Does anybody know what they want?
Progressive activists chase after first one golden cause after another. One day it’s immigrant rights, and the next day it’s something else. All of us are like that because there are so many challenges and opportunities, and they come at us from different angles almost every day.
But, ultimately, what do we actually want? What would meet all the challenges and fulfill all the opportunities?
I’ve been trying to answer that question for some time. I’ve written three short novels about what people might do once a major transition of power had taken place. All my long anguishing boils down to this:
We want a world where all concerned people are organized and in charge. Afterward, we want them to remain organized and in charge while they do their best to end suffering and meet human needs.
What would that look like?
There are two fundamental organizing patterns: workplace and community. Through the past century, our unions were responsible for most of the uplifting that took place. Community groups have also made contributions, but they have tended to be more transitory. If everybody belonged to a workplace organization or to a community group, or to both, then everybody would be organized. Their taking power from the plutocrats would follow almost automatically. That’s what we want.
How do we get there?
Today, we organize ourselves into hundreds of progressive organizations. Most of them are transitory, but every experience in a mass organization is a learning experience. Hardly any of them even intends to take ultimate power, they simply are trying to affect the situation in the here and how. But people within them, and even people who are watching them without participating, are learning.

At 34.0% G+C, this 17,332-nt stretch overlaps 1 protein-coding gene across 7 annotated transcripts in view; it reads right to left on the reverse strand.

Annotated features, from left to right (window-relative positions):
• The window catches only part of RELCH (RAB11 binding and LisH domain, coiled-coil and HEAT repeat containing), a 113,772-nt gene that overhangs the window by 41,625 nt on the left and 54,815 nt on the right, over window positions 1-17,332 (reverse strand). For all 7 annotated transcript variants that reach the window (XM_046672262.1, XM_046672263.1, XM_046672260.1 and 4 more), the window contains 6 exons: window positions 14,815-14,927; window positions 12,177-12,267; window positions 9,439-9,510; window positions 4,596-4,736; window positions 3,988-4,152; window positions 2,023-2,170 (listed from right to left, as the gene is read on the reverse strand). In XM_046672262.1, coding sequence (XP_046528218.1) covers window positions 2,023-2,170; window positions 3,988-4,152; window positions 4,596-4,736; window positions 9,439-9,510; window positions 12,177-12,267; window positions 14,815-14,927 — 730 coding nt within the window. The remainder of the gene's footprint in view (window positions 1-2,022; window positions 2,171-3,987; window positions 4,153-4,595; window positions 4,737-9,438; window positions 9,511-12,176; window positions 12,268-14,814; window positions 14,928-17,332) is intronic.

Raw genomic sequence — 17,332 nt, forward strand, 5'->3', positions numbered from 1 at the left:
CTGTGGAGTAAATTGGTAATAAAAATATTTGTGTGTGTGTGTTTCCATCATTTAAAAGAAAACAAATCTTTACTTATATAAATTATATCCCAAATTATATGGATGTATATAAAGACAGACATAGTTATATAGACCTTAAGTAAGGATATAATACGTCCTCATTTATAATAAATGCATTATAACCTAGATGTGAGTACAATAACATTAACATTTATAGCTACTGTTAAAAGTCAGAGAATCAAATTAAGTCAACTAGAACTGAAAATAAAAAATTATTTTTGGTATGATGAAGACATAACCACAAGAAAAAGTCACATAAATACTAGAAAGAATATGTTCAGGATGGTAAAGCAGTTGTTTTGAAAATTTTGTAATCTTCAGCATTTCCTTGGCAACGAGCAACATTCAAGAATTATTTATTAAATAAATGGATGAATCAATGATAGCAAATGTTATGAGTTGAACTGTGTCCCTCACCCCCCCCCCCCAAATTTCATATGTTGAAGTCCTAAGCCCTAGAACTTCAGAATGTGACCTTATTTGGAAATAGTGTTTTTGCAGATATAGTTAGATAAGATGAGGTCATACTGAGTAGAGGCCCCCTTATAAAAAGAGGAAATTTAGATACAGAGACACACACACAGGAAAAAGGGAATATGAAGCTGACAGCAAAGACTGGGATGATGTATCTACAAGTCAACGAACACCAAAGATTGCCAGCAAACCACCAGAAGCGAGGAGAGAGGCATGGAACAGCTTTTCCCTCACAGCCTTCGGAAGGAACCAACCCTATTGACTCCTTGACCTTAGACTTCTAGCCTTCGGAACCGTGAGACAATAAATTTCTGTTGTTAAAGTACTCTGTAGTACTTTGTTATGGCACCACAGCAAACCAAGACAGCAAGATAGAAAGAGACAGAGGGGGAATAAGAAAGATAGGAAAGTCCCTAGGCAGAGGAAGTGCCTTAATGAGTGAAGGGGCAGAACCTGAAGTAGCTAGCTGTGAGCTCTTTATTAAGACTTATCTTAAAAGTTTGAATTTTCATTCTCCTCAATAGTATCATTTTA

I often say that it doesn’t make much difference which progressive cause first activates an individual. If they stick to it, they all will eventually reach the same conclusion and tend to join the larger cause.
One of the biggest problems is that they don’t stick to it. A lot of people get discouraged and quit. Hardly anything is as pathetic as listening to older people say, “When I was young and bullet proof I used to believe in causes, but I’ve learned since then that you just can’t fight city hall,” or words to that effect.
So, overcoming discouragement is critical. Right now, people need more inspiration than information. They need to courage to try, and to go on trying.
So here’s the eternal question: “What do I do now?” and here’s the answer: “Promote mass activities that have the potential to bring information and inspiration to working people.” And keep at it!